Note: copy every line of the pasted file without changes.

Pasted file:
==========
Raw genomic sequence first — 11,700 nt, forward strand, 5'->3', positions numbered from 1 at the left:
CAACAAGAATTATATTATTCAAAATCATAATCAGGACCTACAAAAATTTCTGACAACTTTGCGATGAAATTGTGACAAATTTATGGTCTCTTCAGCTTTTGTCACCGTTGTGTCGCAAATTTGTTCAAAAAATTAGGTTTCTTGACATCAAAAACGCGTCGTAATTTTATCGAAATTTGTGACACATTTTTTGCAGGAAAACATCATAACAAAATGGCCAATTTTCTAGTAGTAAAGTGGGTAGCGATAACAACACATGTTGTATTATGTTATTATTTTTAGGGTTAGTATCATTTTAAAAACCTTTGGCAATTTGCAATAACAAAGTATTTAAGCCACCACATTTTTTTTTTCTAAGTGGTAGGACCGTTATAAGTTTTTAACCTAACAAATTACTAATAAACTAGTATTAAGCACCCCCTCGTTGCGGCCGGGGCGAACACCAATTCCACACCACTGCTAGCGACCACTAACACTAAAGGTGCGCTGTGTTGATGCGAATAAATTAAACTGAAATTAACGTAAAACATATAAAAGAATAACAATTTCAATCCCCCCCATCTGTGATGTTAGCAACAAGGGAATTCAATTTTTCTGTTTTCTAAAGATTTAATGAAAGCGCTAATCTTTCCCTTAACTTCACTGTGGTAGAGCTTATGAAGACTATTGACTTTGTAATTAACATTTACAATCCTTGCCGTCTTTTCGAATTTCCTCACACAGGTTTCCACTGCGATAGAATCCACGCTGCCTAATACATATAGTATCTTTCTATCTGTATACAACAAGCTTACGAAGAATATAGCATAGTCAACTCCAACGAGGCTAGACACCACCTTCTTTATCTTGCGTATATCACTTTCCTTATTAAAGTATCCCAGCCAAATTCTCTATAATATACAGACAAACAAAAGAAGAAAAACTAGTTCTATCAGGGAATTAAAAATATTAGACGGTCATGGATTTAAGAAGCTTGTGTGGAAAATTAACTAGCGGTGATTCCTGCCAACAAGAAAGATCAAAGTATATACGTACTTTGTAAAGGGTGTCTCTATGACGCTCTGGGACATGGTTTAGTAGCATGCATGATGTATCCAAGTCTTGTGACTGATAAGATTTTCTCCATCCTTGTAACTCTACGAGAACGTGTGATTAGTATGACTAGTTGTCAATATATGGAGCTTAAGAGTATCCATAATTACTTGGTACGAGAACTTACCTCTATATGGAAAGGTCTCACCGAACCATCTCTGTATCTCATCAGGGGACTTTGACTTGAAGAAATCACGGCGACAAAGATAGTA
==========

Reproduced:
Raw genomic sequence first — 11,700 nt, forward strand, 5'->3', positions numbered from 1 at the left:
CAACAAGAATTATATTATTCAAAATCATAATCAGGACCTACAAAAATTTCTGACAACTTTGCGATGAAATTGTGACAAATTTATGGTCTCTTCAGCTTTTGTCACCGTTGTGTCGCAAATTTGTTCAAAAAATTAGGTTTCTTGACATCAAAAACGCGTCGTAATTTTATCGAAATTTGTGACACATTTTTTGCAGGAAAACATCATAACAAAATGGCCAATTTTCTAGTAGTAAAGTGGGTAGCGATAACAACACATGTTGTATTATGTTATTATTTTTAGGGTTAGTATCATTTTAAAAACCTTTGGCAATTTGCAATAACAAAGTATTTAAGCCACCACATTTTTTTTTTCTAAGTGGTAGGACCGTTATAAGTTTTTAACCTAACAAATTACTAATAAACTAGTATTAAGCACCCCCTCGTTGCGGCCGGGGCGAACACCAATTCCACACCACTGCTAGCGACCACTAACACTAAAGGTGCGCTGTGTTGATGCGAATAAATTAAACTGAAATTAACGTAAAACATATAAAAGAATAACAATTTCAATCCCCCCCATCTGTGATGTTAGCAACAAGGGAATTCAATTTTTCTGTTTTCTAAAGATTTAATGAAAGCGCTAATCTTTCCCTTAACTTCACTGTGGTAGAGCTTATGAAGACTATTGACTTTGTAATTAACATTTACAATCCTTGCCGTCTTTTCGAATTTCCTCACACAGGTTTCCACTGCGATAGAATCCACGCTGCCTAATACATATAGTATCTTTCTATCTGTATACAACAAGCTTACGAAGAATATAGCATAGTCAACTCCAACGAGGCTAGACACCACCTTCTTTATCTTGCGTATATCACTTTCCTTATTAAAGTATCCCAGCCAAATTCTCTATAATATACAGACAAACAAAAGAAGAAAAACTAGTTCTATCAGGGAATTAAAAATATTAGACGGTCATGGATTTAAGAAGCTTGTGTGGAAAATTAACTAGCGGTGATTCCTGCCAACAAGAAAGATCAAAGTATATACGTACTTTGTAAAGGGTGTCTCTATGACGCTCTGGGACATGGTTTAGTAGCATGCATGATGTATCCAAGTCTTGTGACTGATAAGATTTTCTCCATCCTTGTAACTCTACGAGAACGTGTGATTAGTATGACTAGTTGTCAATATATGGAGCTTAAGAGTATCCATAATTACTTGGTACGAGAACTTACCTCTATATGGAAAGGTCTCACCGAACCATCTCTGTATCTCATCAGGGGACTTTGACTTGAAGAAATCACGGCGACAAAGATAGTA